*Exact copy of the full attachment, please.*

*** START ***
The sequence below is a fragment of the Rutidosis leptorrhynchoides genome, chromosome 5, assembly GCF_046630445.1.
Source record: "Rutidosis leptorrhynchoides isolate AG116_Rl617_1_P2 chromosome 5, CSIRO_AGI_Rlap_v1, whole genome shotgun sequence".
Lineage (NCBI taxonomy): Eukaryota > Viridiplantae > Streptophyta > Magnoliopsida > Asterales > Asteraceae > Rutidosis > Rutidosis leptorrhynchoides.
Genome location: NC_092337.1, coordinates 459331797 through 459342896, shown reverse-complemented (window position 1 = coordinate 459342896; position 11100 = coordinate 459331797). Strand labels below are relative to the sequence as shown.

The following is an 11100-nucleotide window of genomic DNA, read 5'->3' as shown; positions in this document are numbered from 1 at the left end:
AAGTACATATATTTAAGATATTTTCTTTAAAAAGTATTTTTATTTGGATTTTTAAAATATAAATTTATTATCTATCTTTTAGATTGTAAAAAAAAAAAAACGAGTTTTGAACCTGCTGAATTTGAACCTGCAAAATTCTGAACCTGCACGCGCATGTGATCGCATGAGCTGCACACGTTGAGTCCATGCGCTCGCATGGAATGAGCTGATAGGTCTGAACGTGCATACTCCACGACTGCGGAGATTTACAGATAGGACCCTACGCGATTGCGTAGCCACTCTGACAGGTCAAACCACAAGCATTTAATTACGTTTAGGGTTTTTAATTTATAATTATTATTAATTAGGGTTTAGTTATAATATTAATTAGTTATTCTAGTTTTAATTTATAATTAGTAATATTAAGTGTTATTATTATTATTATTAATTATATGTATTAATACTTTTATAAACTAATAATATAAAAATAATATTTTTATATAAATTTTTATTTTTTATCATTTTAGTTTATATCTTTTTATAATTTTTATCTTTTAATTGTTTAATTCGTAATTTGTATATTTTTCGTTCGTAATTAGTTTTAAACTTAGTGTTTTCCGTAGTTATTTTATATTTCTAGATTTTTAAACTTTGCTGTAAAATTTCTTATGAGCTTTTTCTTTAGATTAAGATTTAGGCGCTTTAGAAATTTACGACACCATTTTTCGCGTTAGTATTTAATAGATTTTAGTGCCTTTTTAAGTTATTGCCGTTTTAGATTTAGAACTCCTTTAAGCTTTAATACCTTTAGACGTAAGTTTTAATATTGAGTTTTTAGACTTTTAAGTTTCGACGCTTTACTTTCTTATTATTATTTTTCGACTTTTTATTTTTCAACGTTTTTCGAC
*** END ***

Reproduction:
The sequence below is a fragment of the Rutidosis leptorrhynchoides genome, chromosome 5, assembly GCF_046630445.1.
Source record: "Rutidosis leptorrhynchoides isolate AG116_Rl617_1_P2 chromosome 5, CSIRO_AGI_Rlap_v1, whole genome shotgun sequence".
Lineage (NCBI taxonomy): Eukaryota > Viridiplantae > Streptophyta > Magnoliopsida > Asterales > Asteraceae > Rutidosis > Rutidosis leptorrhynchoides.
Genome location: NC_092337.1, coordinates 459331797 through 459342896, shown reverse-complemented (window position 1 = coordinate 459342896; position 11100 = coordinate 459331797). Strand labels below are relative to the sequence as shown.

The following is an 11100-nucleotide window of genomic DNA, read 5'->3' as shown; positions in this document are numbered from 1 at the left end:
AAGTACATATATTTAAGATATTTTCTTTAAAAAGTATTTTTATTTGGATTTTTAAAATATAAATTTATTATCTATCTTTTAGATTGTAAAAAAAAAAAAACGAGTTTTGAACCTGCTGAATTTGAACCTGCAAAATTCTGAACCTGCACGCGCATGTGATCGCATGAGCTGCACACGTTGAGTCCATGCGCTCGCATGGAATGAGCTGATAGGTCTGAACGTGCATACTCCACGACTGCGGAGATTTACAGATAGGACCCTACGCGATTGCGTAGCCACTCTGACAGGTCAAACCACAAGCATTTAATTACGTTTAGGGTTTTTAATTTATAATTATTATTAATTAGGGTTTAGTTATAATATTAATTAGTTATTCTAGTTTTAATTTATAATTAGTAATATTAAGTGTTATTATTATTATTATTAATTATATGTATTAATACTTTTATAAACTAATAATATAAAAATAATATTTTTATATAAATTTTTATTTTTTATCATTTTAGTTTATATCTTTTTATAATTTTTATCTTTTAATTGTTTAATTCGTAATTTGTATATTTTTCGTTCGTAATTAGTTTTAAACTTAGTGTTTTCCGTAGTTATTTTATATTTCTAGATTTTTAAACTTTGCTGTAAAATTTCTTATGAGCTTTTTCTTTAGATTAAGATTTAGGCGCTTTAGAAATTTACGACACCATTTTTCGCGTTAGTATTTAATAGATTTTAGTGCCTTTTTAAGTTATTGCCGTTTTAGATTTAGAACTCCTTTAAGCTTTAATACCTTTAGACGTAAGTTTTAATATTGAGTTTTTAGACTTTTAAGTTTCGACGCTTTACTTTCTTATTATTATTTTTCGACTTTTTATTTTTCAACGTTTTTCGAC